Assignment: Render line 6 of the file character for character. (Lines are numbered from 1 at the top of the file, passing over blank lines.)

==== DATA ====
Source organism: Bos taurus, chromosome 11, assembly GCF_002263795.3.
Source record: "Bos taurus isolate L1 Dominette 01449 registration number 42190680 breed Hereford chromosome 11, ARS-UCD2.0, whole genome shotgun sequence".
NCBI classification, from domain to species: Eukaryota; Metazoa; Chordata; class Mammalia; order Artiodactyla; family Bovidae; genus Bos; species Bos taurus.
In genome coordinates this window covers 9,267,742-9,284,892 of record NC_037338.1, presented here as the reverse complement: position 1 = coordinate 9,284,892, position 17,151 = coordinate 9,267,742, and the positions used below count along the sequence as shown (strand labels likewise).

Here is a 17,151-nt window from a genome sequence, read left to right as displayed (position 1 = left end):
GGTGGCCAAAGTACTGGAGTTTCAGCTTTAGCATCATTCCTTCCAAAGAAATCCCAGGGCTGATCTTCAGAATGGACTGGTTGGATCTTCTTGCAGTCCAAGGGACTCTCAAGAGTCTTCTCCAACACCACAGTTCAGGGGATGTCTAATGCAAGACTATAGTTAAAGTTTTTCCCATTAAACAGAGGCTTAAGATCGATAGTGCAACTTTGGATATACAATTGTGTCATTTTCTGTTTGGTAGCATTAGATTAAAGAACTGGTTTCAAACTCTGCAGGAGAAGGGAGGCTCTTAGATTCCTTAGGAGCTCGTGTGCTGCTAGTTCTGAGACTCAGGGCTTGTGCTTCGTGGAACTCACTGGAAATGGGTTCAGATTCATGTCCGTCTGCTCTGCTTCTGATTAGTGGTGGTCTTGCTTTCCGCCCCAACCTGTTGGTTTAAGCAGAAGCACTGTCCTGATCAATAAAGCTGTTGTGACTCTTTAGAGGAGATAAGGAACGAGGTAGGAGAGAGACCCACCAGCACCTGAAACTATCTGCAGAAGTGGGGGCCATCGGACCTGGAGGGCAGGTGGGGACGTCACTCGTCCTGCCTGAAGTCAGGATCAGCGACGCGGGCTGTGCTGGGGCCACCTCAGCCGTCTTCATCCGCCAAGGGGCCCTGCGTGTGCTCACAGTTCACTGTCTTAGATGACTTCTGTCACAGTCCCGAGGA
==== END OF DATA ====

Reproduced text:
GGTGGCCAAAGTACTGGAGTTTCAGCTTTAGCATCATTCCTTCCAAAGAAATCCCAGGGCTGATCTTCAGAATGGACTGGTTGGATCTTCTTGCAGTCCAAGGGACTCTCAAGAGTCTTCTCCAACACCACAGTTCAGGGGATGTCTAATGCAAGACTATAGTTAAAGTTTTTCCCATTAAACAGAGGCTTAAGATCGATAGTGCAACTTTGGATATACAATTGTGTCATTTTCTGTTTGGTAGCATTAGATTAAAGAACTGGTTTCAAACTCTGCAGGAGAAGGGAGGCTCTTAGATTCCTTAGGAGCTCGTGTGCTGCTAGTTCTGAGACTCAGGGCTTGTGCTTCGTGGAACTCACTGGAAATGGGTTCAGATTCATGTCCGTCTGCTCTGCTTCTGATTAGTGGTGGTCTTGCTTTCCGCCCCAACCTGTTGGTTTAAGCAGAAGCACTGTCCTGATCAATAAAGCTGTTGTGACTCTTTAGAGGAGATAAGGAACGAGGTAGGAGAGAGACCCACCAGCACCTGAAACTATCTGCAGAAGTGGGGGCCATCGGACCTGGAGGGCAGGTGGGGACGTCACTCGTCCTGCCTGAAGTCAGGATCAGCGACGCGGGCTGTGCTGGGGCCACCTCAGCCGTCTTCATCCGCCAAGGGGCCCTGCGTGTGCTCACAGTTCACTGTCTTAGATGACTTCTGTCACAGTCCCGAGGA